Mural 7

“Peace Treaty of 1855″ 

As a result of the great western migration in the mid-1800′s, the Indians and the White Man found that they could not live together in peace. So it came to pass on June 25, 1855 that General Joel Palmer, Superintendant of Indian Affairs in the Oregon Territory signed a treaty with the Wasco, Upper and Lower Deschutes, John Day River and Dog Rover Indians (Hood River) at the crossing on Three Mile Creek just south of The Dalles. The treaty provided the 1,400 (approx.) Indians be placed on the 11,000 square mile Warm Springs Reservation, in present day S.W. Wasco and N.W. Jefferson Counties. In return, the indians ceded all their lands to the United States Government for $150,000 to be paid over twenty years. Further, The U.S. Government agrees to provide a sawmill, flourmill, plow shop, schoolhouse and hospital plus other facilities to help the indians adjust to reservation life. White people were also assigned to instruct them in their use. Today, the Confederated Tribes of the Warm Springs are a valued part of our community and their world class museum and resort warmly welcome visitors from all over the world.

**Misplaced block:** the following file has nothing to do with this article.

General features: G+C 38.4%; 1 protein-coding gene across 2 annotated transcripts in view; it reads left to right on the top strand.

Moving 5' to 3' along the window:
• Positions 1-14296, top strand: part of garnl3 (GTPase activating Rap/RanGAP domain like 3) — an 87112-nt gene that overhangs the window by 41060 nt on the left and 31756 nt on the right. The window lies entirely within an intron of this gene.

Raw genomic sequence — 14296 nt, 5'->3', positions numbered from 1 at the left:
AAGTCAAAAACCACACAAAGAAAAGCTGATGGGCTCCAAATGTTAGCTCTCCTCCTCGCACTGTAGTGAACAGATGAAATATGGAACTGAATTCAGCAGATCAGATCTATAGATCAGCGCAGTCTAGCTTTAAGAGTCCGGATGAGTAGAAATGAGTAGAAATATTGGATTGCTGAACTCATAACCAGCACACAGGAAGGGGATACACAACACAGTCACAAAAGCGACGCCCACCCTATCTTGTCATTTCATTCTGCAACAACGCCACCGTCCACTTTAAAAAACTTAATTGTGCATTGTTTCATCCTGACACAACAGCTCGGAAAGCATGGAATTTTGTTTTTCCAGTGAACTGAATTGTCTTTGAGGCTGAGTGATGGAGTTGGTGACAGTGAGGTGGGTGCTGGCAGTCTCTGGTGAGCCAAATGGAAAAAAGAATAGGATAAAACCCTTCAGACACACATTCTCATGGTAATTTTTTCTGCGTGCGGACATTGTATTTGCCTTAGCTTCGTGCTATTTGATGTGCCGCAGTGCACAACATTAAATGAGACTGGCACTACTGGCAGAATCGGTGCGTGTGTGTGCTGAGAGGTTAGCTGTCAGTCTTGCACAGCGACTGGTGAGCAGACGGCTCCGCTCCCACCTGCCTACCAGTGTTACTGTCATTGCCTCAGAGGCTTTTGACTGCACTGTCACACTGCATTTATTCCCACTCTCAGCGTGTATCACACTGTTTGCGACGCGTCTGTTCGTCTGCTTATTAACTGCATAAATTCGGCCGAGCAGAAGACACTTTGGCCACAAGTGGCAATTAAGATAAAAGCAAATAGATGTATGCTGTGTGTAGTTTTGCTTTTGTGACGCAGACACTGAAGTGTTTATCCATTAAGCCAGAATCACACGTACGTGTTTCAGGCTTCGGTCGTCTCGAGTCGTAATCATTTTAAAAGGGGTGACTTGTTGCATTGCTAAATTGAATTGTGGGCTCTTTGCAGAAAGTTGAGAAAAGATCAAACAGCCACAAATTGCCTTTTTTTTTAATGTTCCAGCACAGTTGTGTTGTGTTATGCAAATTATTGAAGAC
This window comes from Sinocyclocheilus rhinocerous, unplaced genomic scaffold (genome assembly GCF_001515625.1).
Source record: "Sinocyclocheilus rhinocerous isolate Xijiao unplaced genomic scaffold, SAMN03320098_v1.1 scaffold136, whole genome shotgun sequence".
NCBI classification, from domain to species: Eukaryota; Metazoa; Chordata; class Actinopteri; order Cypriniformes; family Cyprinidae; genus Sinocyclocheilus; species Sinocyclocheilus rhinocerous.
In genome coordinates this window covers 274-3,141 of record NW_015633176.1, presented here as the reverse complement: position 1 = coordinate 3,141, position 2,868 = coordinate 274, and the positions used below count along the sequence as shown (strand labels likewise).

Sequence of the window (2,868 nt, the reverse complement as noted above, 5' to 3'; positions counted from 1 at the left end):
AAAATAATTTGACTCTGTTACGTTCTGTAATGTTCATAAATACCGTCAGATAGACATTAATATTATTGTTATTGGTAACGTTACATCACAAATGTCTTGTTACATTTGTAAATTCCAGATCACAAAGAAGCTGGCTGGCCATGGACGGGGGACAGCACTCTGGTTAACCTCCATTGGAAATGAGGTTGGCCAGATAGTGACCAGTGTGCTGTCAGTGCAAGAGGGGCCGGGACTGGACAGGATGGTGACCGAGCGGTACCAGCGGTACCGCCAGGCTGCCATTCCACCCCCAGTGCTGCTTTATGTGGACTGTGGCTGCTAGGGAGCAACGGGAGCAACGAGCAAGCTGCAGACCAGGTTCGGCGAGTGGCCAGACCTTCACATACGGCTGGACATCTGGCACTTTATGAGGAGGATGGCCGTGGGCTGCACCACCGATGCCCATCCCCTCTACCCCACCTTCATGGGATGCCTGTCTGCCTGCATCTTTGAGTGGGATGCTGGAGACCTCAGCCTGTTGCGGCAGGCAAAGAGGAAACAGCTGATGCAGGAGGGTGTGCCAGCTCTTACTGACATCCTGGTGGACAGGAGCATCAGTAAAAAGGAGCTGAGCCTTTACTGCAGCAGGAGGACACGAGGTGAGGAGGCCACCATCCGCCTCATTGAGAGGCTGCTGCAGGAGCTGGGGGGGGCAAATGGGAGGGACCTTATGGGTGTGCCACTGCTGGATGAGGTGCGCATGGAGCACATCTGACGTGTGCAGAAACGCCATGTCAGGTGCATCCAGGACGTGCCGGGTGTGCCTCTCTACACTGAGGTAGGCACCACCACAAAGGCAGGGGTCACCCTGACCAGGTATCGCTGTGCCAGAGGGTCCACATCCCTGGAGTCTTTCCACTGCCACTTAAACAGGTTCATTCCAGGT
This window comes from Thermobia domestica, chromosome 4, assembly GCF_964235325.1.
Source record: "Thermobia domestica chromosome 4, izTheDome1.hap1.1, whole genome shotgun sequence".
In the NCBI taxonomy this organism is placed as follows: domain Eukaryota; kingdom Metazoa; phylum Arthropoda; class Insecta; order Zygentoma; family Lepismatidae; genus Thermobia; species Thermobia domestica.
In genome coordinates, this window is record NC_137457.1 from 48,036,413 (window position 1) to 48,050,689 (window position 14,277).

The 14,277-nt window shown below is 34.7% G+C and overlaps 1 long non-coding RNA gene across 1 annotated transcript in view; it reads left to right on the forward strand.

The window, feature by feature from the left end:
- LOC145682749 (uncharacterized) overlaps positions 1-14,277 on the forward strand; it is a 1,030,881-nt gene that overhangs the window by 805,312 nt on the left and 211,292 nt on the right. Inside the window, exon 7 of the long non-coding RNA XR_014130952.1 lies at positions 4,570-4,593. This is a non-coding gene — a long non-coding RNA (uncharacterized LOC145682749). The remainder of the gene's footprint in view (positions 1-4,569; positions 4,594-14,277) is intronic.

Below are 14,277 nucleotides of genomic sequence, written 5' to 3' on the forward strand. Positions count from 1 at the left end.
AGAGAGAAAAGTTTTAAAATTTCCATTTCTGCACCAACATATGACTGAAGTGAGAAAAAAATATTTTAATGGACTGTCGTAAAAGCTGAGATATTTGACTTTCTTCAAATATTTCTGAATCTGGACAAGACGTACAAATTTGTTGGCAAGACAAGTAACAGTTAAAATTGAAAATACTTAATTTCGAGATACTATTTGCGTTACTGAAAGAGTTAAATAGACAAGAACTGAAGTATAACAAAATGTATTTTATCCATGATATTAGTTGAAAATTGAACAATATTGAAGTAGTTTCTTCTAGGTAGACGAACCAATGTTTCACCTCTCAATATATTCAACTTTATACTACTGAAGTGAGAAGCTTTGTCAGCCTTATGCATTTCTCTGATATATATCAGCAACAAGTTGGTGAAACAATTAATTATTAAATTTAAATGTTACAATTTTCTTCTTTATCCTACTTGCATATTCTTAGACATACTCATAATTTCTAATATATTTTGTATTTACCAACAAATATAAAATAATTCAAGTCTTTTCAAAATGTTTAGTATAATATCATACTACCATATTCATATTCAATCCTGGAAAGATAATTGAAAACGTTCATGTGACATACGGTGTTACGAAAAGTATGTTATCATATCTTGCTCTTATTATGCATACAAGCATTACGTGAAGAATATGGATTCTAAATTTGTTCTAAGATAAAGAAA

Artist: R.E. Pierce and Don Prechtel
 Downtown, E. 2nd Street between Monroe and Taylor.